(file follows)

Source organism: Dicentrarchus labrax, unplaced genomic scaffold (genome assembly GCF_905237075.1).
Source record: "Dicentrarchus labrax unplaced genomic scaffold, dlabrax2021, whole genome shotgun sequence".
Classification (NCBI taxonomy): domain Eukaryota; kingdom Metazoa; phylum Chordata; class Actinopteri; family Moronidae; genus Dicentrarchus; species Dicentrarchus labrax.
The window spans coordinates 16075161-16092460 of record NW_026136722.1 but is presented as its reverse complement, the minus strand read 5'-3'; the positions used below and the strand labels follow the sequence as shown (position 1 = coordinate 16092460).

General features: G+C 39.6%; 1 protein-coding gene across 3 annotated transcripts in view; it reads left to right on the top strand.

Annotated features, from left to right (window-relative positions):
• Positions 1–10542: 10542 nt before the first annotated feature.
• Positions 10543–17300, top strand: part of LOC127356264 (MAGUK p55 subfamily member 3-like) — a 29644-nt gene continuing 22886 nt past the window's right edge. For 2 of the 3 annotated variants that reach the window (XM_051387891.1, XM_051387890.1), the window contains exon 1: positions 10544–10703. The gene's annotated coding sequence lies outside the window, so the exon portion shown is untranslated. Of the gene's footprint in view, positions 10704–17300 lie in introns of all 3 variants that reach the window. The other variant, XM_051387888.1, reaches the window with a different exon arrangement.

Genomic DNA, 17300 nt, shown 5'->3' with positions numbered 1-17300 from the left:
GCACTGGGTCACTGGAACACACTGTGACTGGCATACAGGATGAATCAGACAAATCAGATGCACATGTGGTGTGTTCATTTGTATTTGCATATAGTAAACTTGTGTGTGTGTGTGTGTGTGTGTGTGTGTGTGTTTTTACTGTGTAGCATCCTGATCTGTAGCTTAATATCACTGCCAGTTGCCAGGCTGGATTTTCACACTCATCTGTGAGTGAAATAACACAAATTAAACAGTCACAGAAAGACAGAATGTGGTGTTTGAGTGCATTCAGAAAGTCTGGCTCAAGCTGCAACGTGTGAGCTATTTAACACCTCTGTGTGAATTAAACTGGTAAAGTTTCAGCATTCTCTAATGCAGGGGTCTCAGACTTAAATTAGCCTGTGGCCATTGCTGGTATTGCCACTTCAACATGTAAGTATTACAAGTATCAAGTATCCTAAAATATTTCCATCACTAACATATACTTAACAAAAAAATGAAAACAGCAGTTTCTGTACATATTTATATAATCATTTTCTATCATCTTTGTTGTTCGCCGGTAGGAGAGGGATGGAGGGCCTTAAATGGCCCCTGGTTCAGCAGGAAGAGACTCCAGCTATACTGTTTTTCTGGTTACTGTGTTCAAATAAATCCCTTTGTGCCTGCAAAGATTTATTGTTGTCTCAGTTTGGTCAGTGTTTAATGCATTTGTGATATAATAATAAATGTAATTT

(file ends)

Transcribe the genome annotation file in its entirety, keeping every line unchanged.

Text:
Source organism: Dicentrarchus labrax, unplaced genomic scaffold (genome assembly GCF_905237075.1).
Source record: "Dicentrarchus labrax unplaced genomic scaffold, dlabrax2021, whole genome shotgun sequence".
Classification (NCBI taxonomy): domain Eukaryota; kingdom Metazoa; phylum Chordata; class Actinopteri; family Moronidae; genus Dicentrarchus; species Dicentrarchus labrax.
The window spans coordinates 16075161-16092460 of record NW_026136722.1 but is presented as its reverse complement, the minus strand read 5'-3'; the positions used below and the strand labels follow the sequence as shown (position 1 = coordinate 16092460).

General features: G+C 39.6%; 1 protein-coding gene across 3 annotated transcripts in view; it reads left to right on the top strand.

Annotated features, from left to right (window-relative positions):
• Positions 1–10542: 10542 nt before the first annotated feature.
• Positions 10543–17300, top strand: part of LOC127356264 (MAGUK p55 subfamily member 3-like) — a 29644-nt gene continuing 22886 nt past the window's right edge. For 2 of the 3 annotated variants that reach the window (XM_051387891.1, XM_051387890.1), the window contains exon 1: positions 10544–10703. The gene's annotated coding sequence lies outside the window, so the exon portion shown is untranslated. Of the gene's footprint in view, positions 10704–17300 lie in introns of all 3 variants that reach the window. The other variant, XM_051387888.1, reaches the window with a different exon arrangement.

Genomic DNA, 17300 nt, shown 5'->3' with positions numbered 1-17300 from the left:
GCACTGGGTCACTGGAACACACTGTGACTGGCATACAGGATGAATCAGACAAATCAGATGCACATGTGGTGTGTTCATTTGTATTTGCATATAGTAAACTTGTGTGTGTGTGTGTGTGTGTGTGTGTGTGTGTTTTTACTGTGTAGCATCCTGATCTGTAGCTTAATATCACTGCCAGTTGCCAGGCTGGATTTTCACACTCATCTGTGAGTGAAATAACACAAATTAAACAGTCACAGAAAGACAGAATGTGGTGTTTGAGTGCATTCAGAAAGTCTGGCTCAAGCTGCAACGTGTGAGCTATTTAACACCTCTGTGTGAATTAAACTGGTAAAGTTTCAGCATTCTCTAATGCAGGGGTCTCAGACTTAAATTAGCCTGTGGCCATTGCTGGTATTGCCACTTCAACATGTAAGTATTACAAGTATCAAGTATCCTAAAATATTTCCATCACTAACATATACTTAACAAAAAAATGAAAACAGCAGTTTCTGTACATATTTATATAATCATTTTCTATCATCTTTGTTGTTCGCCGGTAGGAGAGGGATGGAGGGCCTTAAATGGCCCCTGGTTCAGCAGGAAGAGACTCCAGCTATACTGTTTTTCTGGTTACTGTGTTCAAATAAATCCCTTTGTGCCTGCAAAGATTTATTGTTGTCTCAGTTTGGTCAGTGTTTAATGCATTTGTGATATAATAATAAATGTAATTT